Cinderella: Bespoke Theatre
The Maltings Theatre & Cinema
30 December 2013
“We are genuinely passionate about what we do and want to create good pantomime. More and more producers and theatres are opting for cheaper productions with overpaid celebrities who, in our opinion, are not worth the money and are certainly not as accomplished as trained actors.”
So thunders the perennial battle cry of Alan Bowles and Morgan Brind, co-founders of the same team that has delivered top quality, professional pantomime to Berwick now for the past four years.
This production of the nation’s favourite panto showed no compromise of standards despite the continuing difficult economic climate. Alan is firm:
“As producers at the early part of our career, we are not driven by profit margins but by the desire to get it right — as the income increases each year, it’s put straight back into the next production. In addition, because we aim to give the show a life after Berwick, we spend more on the Berwick production than we could do if it was only to be used once. A show transfers at a much lower cost than creating from scratch so it makes financial sense.”
Yes, this year we were spoilt with two dames in the lumpen forms of the Ugly Sisters, Melody and Suki, played by dame first-timers Dan Smith and James Peake respectively.
The pair dripped acid and leaked stupidity to unite the audience against a common enemy. Smith and Peake positively revelled in the barrage of boos and the freedom afforded by a sturdy pair of tights.
The evil twins became an unholy trinity, teaming up with wicked stepmother, Davina, played by Natalie Ball. You may remember her turn as the splendidly malevolent Carabosse in 2011’s Sleeping Beauty. Ball has evidently spent the intervening years perfecting her inner bitch. And, incidentally, buying better shoes.
In the best tradition of pantomime the baddies stole the show, but mention should be made of Louise Grantham twinkling as the Fairy Godmother — surely the most thankless role? — and of Ashley Tucker (Cinders) and Finlay Bain (Prince Charming) giving their characters three dimensions when they only deserve two.
As I’ve said in the past, the romantic leads are usually played by moderately attractive people made utterly sexless by lazy writing and acting so earnest it hurts; they have a knack for being characters you couldn’t care less about.
But hooray! Tucker had a pleasing edge to her. Here was a Cinderella that you could imagine ordering a pint and sighing a matter-of-fact “Bugger it” when the Ugly Sisters kick it over. No self-pity, no wringing of hands. Just a grim acceptance that her life is a bit crap.
And Bain? With hair so big it either had planning permission or very understanding neighbours, he demonstrated great timing, a strong singing voice and a relaxed stage presence as he bantered with Ross Graham’s equally laid back Dandini.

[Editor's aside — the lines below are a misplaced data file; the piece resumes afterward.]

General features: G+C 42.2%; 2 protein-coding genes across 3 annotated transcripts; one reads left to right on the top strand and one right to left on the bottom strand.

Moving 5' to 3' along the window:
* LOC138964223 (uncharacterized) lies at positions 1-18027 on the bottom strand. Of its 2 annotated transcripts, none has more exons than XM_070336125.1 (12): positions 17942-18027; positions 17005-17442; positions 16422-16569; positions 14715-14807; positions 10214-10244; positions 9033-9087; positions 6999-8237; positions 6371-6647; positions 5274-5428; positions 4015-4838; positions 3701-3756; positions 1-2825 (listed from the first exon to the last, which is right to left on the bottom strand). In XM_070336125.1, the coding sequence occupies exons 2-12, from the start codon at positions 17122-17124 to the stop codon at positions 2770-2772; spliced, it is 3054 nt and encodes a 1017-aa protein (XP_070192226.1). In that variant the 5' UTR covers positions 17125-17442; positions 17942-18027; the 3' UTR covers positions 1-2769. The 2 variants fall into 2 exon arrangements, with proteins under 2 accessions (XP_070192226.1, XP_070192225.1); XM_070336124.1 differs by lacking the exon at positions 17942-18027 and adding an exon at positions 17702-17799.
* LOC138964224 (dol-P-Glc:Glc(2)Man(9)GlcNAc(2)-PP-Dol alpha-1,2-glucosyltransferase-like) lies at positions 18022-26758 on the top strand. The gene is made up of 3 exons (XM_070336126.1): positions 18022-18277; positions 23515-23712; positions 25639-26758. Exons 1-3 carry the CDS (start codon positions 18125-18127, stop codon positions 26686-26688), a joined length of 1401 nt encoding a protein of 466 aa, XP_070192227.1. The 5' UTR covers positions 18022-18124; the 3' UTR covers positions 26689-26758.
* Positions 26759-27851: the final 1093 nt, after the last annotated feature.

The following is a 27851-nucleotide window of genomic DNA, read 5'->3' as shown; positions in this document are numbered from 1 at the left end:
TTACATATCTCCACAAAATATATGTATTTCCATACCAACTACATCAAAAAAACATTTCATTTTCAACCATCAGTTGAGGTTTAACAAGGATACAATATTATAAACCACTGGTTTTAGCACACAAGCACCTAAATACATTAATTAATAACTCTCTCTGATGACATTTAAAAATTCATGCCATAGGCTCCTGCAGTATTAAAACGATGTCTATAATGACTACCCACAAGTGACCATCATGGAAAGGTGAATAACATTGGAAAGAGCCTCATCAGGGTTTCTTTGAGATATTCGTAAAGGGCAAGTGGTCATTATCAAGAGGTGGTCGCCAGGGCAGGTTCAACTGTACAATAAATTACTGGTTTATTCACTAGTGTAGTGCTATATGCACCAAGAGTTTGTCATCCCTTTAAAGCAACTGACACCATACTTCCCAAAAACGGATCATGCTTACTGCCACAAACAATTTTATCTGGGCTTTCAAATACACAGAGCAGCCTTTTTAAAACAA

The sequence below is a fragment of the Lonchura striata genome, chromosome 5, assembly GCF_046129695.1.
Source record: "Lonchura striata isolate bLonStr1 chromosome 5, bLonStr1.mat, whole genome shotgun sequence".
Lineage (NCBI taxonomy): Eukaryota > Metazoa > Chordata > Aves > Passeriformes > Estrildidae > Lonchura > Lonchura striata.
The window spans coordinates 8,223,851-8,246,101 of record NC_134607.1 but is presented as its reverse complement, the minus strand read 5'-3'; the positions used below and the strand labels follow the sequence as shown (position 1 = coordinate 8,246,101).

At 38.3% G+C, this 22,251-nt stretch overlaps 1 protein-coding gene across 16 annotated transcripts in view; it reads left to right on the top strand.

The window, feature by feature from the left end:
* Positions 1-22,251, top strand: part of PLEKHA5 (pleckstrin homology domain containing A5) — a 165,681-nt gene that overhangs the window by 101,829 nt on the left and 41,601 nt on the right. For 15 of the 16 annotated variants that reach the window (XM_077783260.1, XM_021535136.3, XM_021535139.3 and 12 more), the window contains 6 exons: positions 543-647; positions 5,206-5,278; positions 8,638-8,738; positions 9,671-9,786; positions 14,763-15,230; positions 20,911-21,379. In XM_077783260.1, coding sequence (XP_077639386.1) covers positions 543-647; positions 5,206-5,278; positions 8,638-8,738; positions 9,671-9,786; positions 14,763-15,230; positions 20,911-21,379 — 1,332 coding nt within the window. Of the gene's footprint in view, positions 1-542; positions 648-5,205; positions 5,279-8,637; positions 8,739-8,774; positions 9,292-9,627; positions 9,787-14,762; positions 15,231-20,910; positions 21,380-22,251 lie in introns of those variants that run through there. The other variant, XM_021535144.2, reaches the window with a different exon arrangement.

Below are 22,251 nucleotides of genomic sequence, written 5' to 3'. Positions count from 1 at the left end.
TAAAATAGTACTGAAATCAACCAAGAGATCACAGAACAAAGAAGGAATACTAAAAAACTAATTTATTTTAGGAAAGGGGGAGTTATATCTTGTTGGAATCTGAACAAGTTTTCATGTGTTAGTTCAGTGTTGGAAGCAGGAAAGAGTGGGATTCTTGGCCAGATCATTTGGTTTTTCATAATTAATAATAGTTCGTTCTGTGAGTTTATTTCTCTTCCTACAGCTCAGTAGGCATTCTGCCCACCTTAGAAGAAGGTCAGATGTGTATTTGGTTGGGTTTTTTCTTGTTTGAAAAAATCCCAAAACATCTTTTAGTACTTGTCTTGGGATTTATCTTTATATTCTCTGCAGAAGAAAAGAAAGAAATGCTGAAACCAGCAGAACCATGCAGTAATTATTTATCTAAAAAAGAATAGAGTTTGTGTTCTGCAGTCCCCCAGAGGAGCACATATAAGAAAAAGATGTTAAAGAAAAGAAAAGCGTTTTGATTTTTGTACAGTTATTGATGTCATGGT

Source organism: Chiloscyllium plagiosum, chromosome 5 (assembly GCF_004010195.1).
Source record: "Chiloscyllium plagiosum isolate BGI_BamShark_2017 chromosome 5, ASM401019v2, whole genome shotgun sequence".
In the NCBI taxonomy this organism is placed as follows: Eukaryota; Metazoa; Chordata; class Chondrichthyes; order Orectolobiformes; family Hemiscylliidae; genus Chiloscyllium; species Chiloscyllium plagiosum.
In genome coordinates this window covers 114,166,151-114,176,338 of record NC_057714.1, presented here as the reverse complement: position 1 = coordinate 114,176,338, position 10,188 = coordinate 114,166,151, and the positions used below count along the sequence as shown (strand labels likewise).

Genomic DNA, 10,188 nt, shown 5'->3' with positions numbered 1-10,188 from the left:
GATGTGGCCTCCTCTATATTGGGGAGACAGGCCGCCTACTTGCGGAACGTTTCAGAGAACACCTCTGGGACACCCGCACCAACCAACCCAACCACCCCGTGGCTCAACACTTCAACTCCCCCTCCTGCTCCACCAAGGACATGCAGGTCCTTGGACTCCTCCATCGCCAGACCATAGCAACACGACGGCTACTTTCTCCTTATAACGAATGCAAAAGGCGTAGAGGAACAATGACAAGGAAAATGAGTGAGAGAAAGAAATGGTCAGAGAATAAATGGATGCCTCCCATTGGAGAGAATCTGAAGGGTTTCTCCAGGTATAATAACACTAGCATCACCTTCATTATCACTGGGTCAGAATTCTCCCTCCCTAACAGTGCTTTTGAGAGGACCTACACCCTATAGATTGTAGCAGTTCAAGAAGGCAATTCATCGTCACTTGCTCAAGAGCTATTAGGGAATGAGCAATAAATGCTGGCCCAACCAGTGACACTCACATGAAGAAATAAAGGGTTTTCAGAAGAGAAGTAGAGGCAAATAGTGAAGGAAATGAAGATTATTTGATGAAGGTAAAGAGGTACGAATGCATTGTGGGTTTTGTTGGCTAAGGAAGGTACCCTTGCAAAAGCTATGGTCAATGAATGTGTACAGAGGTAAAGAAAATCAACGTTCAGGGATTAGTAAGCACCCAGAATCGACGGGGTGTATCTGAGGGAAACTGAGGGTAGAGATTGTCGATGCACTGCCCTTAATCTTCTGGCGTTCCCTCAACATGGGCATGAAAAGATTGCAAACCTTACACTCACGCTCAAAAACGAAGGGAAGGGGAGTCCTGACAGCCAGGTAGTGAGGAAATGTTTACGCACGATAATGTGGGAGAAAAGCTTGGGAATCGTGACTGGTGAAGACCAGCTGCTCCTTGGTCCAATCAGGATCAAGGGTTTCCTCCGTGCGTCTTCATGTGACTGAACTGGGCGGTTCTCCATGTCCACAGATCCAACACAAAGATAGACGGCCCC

It was a proud moment seeing Berwick’s Ross Graham in a main role this year, bringing to the stage the same confident performance that he brings to community theatre productions. While Bain could be viewed as the Gary Barlow of the cast in terms of dancing ability, Graham proved capable of throwing shapes with the best of them.
Talking of which, the junior chorus did a fine job with the dance numbers. How choreographer Alan maintained his cheeky Buttons persona in the face of a dance troupe not fully confident of their lefts and rights stands testament to a will of steel. Not only did the youngsters remember the steps, they remembered to smile. Apart from one, that is, who couldn’t have looked more tragic than if her nan had just died. But that was okay; no one cares if it isn’t theirs, it merely adds to the charm.
At times pacing juddered as the audience lagged behind Brind’s sharp and densely written script, possibly because virgin dames and new panto-goers alike were grappling with the art of audience interaction. As Alan says:
“To a greater degree than any other theatrical medium, the magic of pantomime happens in the space between the audience and the stage. It is that relationship and two-way interaction that’s the key ingredient.”
In other words, as much as the team has to learn how to create the show, the audience has to learn how to interact with it. After four years together, we’re getting there.
“Performing pantomime in Berwick is wonderful because the warm reception we receive each year only increases. There has been a really great company feeling this year, which has meant a real sense of fun throughout the whole process.”
Cinderella had the most talented cast to date, great direction once more from Zoë Waterman, flashier tech, special effects (I actually ooh‘d at Cinderella’s transformation), foot-stomping songs, glamour, warmth, heart and laughs galore. So why a rating of 3.5? Simple. As the standard of production goes up so do expectations. This is the team that brought us an actual giant in Jack & The Beanstalk after all. It ain’t a team to stand still; there’s more to come, and as Alan says himself:
“Every year we come away having learnt loads from the show, but for everything that we feel we’ve done better than the previous year, there are always things we want to improve.”